Miscellaneous links and such, mostly theological

This post strikes a good balance in responding to the controversy over a tweet Calvinist preacher John Piper posted immediately after the tornado in Oklahoma.

I enjoyed this podcast of some philosophers discussing Schleiermacher’s “On Religion.” Although they don’t seem to be very familiar with his more explicitly theological work–particularly The Christian Faith–which provides some important context in discussing his views and overall project.

The new pope seems to be taking the “preferential option for the poor” pretty seriously (via bls).

I’m in the middle of this biography of John Wesley. So far my takeaway is that Wesley was in many ways an extremely admirable person, if not necessarily a very likable one. (Of course, the same could be said of many great figures in church history.)

And here’s a new trailer for the upcoming Superman movie:

Nature’s “transparent rational beauty”

The kinds of considerations I was discussing in the last post are very similar to those that physicist-priest John Polkinghorne offered as part of a “modest” natural theology in his book Belief in God in an Age of Science. I posted on this several years back, but here’s the relevant portion of the post reproduced:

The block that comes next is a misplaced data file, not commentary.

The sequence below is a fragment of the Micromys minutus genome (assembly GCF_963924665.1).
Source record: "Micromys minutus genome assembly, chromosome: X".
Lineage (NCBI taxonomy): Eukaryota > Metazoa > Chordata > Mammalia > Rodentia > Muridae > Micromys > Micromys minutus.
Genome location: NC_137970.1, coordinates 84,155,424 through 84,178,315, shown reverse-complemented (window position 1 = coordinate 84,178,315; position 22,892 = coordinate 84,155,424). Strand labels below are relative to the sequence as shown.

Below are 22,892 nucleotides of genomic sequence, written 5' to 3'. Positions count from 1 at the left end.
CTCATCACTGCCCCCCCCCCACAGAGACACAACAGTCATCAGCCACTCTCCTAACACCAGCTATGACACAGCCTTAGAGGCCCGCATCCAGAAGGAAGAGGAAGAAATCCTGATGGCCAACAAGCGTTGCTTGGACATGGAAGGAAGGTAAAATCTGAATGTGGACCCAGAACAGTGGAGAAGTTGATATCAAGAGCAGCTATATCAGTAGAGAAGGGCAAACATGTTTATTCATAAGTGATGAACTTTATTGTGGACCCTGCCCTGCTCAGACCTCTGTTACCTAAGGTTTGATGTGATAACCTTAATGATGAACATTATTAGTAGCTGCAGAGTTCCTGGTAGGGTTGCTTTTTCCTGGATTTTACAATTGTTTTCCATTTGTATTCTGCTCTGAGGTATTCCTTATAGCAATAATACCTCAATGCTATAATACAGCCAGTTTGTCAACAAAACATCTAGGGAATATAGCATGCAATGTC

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In the first chapter Polkinghorne discusses what he calls the “new natural theology.” There are two aspects of the physical world, Polkinghorne thinks, that provide “hints” of the existence of God. The first is the fact that our minds are fitted to understand the deep structure of the physical universe and that this structure can be expressed in elegant mathematical forumlas. “This use of abstract mathematics as a technique of physical discovery points to a very deep fact about the nature of the universe that we inhabit, and to the remarkable conformity of our human minds to its patterning. We live in a world whose physical fabric is endowed with transparent rational beauty” (p. 2).